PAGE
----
Does probability of occurrence relate to population dynamics?

Wilfried Thuiller*, Tamara Münkemüller, Katja H. Schiffers, Damien Georges, Stefan Dullinger, Vincent M. Eckhart, Thomas C. Edwards, Dominique Gravel, Georges Kunstler, Cory Merow, Kara Moore, Christian Piedallu, Steve Vissault, Niklaus E. Zimmermann, Damaris Zurell, Frank M. Schurr

*Corresponding author for this work

Research output: Contribution to journalArticlepeer-review

86 Citations (Scopus)
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Abstract

Hutchinson defined species' realized niche as the set of environmental conditions in which populations can persist in the presence of competitors. In terms of demography, the realized niche corresponds to the environments where the intrinsic growth rate (r) of populations is positive. Observed species occurrences should reflect the realized niche when additional processes like dispersal and local extinction lags do not have overwhelming effects. Despite the foundational nature of these ideas, quantitative assessments of the relationship between range-wide demographic performance and occurrence probability have not been made. This assessment is needed both to improve our conceptual understanding of species' niches and ranges and to develop reliable mechanistic models of species geographic distributions that incorporate demography and species interactions. The objective of this study is to analyse how demographic parameters (intrinsic growth rate r and carrying capacity K ) and population density (N ) relate to occurrence probability (Pocc ). We hypothesized that these relationships vary with species' competitive ability. Demographic parameters, density, and occurrence probability were estimated for 108 tree species from four temperate forest inventory surveys (Québec, western USA, France and Switzerland). We used published information of shade tolerance as indicators of light competition strategy, assuming that high tolerance denotes high competitive capacity in stable forest environments. Interestingly, relationships between demographic parameters and occurrence probability did not vary substantially across degrees of shade tolerance and regions. Although they were influenced by the uncertainty in the estimation of the demographic parameters, we found that r was generally negatively correlated with Pocc, while N, and for most regions K, was generally positively correlated with Pocc. Thus, in temperate forest trees the regions of highest occurrence probability are those with high densities but slow intrinsic population growth rates. The uncertain relationships between demography and occurrence probability suggests caution when linking species distribution and demographic models.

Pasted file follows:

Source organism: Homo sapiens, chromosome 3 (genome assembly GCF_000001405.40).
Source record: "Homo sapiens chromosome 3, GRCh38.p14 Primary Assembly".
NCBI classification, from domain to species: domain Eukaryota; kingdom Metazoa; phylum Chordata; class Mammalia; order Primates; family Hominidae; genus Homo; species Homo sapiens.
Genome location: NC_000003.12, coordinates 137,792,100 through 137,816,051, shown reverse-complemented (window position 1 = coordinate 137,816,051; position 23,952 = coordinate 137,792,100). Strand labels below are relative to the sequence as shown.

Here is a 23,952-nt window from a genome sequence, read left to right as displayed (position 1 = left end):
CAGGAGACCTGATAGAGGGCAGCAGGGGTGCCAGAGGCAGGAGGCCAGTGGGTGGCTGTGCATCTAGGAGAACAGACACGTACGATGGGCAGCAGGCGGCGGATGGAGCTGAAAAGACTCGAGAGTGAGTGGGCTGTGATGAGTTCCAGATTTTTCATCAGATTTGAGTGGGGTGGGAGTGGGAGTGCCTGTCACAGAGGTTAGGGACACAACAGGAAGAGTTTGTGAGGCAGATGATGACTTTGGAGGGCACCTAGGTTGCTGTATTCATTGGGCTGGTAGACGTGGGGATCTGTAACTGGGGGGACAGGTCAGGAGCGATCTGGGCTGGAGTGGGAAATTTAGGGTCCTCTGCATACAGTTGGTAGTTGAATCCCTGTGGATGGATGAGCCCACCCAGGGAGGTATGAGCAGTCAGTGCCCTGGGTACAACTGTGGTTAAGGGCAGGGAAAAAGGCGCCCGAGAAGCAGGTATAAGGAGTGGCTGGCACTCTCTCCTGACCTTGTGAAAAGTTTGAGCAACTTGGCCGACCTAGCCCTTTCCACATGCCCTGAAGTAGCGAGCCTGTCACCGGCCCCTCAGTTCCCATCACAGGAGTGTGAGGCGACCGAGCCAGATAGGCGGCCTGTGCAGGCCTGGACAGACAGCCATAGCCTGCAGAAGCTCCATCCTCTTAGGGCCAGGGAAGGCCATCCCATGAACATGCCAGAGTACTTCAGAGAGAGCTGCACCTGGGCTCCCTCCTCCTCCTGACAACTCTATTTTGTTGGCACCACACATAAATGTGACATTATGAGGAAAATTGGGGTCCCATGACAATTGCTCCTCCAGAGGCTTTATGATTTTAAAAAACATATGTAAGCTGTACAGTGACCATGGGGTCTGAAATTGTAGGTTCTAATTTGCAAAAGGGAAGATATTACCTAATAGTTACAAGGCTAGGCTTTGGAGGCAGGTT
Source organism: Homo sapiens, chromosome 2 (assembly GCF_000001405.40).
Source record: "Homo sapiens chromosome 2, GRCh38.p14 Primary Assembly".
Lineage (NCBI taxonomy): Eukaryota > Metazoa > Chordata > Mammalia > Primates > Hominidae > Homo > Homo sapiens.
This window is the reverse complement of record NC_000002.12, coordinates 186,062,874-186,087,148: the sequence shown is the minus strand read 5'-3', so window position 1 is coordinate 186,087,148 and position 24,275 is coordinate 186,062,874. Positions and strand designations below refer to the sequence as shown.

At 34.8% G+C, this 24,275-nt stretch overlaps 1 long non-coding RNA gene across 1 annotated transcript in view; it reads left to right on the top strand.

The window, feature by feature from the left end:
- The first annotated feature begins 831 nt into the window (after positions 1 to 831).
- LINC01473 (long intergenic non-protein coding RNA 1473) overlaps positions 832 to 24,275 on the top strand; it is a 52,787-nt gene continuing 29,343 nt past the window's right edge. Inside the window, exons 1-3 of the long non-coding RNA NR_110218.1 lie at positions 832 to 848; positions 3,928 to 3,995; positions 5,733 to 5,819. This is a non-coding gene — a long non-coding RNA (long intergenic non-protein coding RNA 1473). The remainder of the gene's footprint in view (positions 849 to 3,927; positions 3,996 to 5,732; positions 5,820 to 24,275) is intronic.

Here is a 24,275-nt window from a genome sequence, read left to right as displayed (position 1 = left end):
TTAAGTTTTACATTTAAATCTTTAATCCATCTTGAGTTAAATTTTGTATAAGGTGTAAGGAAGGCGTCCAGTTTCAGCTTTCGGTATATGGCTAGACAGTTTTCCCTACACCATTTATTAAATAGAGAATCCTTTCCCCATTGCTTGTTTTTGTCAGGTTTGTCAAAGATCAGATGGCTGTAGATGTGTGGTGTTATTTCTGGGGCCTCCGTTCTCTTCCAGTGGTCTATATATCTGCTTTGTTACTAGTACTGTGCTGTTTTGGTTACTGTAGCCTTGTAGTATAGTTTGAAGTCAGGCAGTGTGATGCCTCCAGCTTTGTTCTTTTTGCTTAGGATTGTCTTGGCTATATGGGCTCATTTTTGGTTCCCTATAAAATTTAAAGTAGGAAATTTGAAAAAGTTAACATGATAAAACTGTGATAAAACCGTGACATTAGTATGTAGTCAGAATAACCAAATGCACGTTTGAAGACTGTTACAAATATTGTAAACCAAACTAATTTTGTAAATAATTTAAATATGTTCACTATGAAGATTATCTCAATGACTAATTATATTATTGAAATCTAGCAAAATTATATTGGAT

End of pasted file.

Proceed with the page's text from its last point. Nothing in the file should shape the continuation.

Original languageEnglish
Pages (from-to)1155-1166
Number of pages12
JournalEcography
Volume37
Issue number12
DOIs
Publication statusPublished - Dec 2014

Bibliographical note

Copyright the Author(s) 2014. Version archived for private and non-commercial use with the permission of the author/s and according to publisher conditions. For further rights please contact the publisher.

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